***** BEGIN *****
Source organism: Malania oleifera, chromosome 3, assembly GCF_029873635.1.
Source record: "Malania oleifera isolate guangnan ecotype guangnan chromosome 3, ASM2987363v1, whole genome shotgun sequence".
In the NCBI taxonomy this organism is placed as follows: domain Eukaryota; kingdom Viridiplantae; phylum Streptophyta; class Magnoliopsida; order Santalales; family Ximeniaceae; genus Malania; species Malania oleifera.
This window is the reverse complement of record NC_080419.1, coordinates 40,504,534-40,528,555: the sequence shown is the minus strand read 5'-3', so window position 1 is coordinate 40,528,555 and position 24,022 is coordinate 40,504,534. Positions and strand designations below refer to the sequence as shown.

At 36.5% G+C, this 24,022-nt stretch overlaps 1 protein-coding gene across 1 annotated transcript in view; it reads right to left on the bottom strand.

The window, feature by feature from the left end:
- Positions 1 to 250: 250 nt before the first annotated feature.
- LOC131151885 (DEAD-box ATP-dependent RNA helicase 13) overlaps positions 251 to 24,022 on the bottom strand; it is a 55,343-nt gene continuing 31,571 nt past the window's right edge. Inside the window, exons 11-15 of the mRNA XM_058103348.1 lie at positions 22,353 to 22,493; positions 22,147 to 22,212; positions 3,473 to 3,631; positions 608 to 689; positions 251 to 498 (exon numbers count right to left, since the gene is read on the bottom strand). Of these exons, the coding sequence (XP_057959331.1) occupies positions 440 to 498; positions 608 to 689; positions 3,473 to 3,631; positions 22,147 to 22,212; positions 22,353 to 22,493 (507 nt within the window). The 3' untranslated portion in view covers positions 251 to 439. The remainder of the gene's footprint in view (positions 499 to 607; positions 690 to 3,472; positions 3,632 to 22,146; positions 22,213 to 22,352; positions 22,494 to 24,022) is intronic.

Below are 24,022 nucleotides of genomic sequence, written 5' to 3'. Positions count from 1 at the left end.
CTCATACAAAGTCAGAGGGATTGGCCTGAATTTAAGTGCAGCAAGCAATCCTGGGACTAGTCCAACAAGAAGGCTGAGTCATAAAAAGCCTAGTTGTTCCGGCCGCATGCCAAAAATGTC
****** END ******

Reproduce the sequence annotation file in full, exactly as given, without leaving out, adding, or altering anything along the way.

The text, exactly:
Source organism: Malania oleifera, chromosome 3, assembly GCF_029873635.1.
Source record: "Malania oleifera isolate guangnan ecotype guangnan chromosome 3, ASM2987363v1, whole genome shotgun sequence".
In the NCBI taxonomy this organism is placed as follows: domain Eukaryota; kingdom Viridiplantae; phylum Streptophyta; class Magnoliopsida; order Santalales; family Ximeniaceae; genus Malania; species Malania oleifera.
This window is the reverse complement of record NC_080419.1, coordinates 40,504,534-40,528,555: the sequence shown is the minus strand read 5'-3', so window position 1 is coordinate 40,528,555 and position 24,022 is coordinate 40,504,534. Positions and strand designations below refer to the sequence as shown.

At 36.5% G+C, this 24,022-nt stretch overlaps 1 protein-coding gene across 1 annotated transcript in view; it reads right to left on the bottom strand.

The window, feature by feature from the left end:
- Positions 1 to 250: 250 nt before the first annotated feature.
- LOC131151885 (DEAD-box ATP-dependent RNA helicase 13) overlaps positions 251 to 24,022 on the bottom strand; it is a 55,343-nt gene continuing 31,571 nt past the window's right edge. Inside the window, exons 11-15 of the mRNA XM_058103348.1 lie at positions 22,353 to 22,493; positions 22,147 to 22,212; positions 3,473 to 3,631; positions 608 to 689; positions 251 to 498 (exon numbers count right to left, since the gene is read on the bottom strand). Of these exons, the coding sequence (XP_057959331.1) occupies positions 440 to 498; positions 608 to 689; positions 3,473 to 3,631; positions 22,147 to 22,212; positions 22,353 to 22,493 (507 nt within the window). The 3' untranslated portion in view covers positions 251 to 439. The remainder of the gene's footprint in view (positions 499 to 607; positions 690 to 3,472; positions 3,632 to 22,146; positions 22,213 to 22,352; positions 22,494 to 24,022) is intronic.

Below are 24,022 nucleotides of genomic sequence, written 5' to 3'. Positions count from 1 at the left end.
CTCATACAAAGTCAGAGGGATTGGCCTGAATTTAAGTGCAGCAAGCAATCCTGGGACTAGTCCAACAAGAAGGCTGAGTCATAAAAAGCCTAGTTGTTCCGGCCGCATGCCAAAAATGTC